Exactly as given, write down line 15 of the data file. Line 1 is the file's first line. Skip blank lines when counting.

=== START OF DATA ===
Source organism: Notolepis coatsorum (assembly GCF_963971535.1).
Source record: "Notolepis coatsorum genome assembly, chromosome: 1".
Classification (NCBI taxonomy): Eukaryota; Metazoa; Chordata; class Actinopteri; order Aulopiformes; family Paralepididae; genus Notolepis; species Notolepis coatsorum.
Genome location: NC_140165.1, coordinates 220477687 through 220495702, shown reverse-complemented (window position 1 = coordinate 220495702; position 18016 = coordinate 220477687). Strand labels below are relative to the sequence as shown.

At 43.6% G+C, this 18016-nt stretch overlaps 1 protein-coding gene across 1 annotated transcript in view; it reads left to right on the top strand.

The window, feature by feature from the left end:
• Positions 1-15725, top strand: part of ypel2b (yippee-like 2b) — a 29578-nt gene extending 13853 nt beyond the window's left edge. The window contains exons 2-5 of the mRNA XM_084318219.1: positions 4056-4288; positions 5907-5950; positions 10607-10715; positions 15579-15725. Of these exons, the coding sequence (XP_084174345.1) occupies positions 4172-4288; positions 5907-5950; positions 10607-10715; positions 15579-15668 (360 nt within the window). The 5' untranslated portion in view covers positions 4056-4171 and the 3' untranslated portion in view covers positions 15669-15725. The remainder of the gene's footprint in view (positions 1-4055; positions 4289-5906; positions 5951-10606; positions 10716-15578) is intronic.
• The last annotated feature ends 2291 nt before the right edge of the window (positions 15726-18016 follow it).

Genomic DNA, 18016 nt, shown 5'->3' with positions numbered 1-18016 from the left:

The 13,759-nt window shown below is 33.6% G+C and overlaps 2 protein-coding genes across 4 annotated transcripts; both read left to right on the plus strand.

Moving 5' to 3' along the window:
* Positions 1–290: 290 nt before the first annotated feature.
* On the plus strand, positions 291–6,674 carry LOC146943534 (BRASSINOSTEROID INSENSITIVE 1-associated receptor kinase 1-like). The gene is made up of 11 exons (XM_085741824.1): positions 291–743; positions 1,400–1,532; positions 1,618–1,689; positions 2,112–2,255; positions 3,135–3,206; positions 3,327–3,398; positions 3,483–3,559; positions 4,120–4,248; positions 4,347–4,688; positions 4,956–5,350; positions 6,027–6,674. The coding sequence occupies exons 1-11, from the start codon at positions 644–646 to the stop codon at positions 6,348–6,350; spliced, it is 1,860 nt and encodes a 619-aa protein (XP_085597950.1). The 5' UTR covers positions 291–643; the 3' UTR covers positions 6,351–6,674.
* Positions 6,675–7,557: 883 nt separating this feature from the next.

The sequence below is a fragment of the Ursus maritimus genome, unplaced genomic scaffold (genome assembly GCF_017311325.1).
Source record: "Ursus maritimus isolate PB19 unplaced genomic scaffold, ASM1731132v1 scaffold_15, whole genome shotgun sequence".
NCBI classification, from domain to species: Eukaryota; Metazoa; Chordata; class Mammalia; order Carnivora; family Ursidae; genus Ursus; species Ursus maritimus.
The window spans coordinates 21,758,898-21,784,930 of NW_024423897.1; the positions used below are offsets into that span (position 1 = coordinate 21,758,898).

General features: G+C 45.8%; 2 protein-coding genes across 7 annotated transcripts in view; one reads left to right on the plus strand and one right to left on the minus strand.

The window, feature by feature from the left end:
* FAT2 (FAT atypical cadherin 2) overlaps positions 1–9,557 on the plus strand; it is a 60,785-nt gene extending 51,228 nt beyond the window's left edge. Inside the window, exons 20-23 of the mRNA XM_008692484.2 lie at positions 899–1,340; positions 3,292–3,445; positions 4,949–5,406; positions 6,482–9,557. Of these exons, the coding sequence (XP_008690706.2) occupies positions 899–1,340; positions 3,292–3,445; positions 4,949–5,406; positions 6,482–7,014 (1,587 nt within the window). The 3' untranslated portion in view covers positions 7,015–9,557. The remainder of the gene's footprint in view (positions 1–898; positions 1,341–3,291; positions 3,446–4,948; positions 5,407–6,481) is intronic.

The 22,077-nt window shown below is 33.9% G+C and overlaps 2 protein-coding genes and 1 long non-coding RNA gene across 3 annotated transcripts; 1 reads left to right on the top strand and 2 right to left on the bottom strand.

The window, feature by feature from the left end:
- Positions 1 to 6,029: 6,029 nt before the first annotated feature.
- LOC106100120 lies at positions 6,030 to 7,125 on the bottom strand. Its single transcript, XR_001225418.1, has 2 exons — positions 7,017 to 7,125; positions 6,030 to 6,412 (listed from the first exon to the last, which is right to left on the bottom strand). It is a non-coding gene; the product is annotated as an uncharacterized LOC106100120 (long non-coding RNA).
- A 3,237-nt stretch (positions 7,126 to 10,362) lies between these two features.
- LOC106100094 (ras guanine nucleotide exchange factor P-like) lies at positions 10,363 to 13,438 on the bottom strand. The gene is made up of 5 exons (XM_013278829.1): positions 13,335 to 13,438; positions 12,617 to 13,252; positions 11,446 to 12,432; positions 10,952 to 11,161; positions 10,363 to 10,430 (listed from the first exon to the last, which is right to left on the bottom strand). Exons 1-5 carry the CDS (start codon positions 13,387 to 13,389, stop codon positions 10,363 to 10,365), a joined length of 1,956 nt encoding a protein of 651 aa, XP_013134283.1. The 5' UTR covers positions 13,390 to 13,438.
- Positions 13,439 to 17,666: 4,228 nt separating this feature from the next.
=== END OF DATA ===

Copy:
The sequence below is a fragment of the Ursus maritimus genome, unplaced genomic scaffold (genome assembly GCF_017311325.1).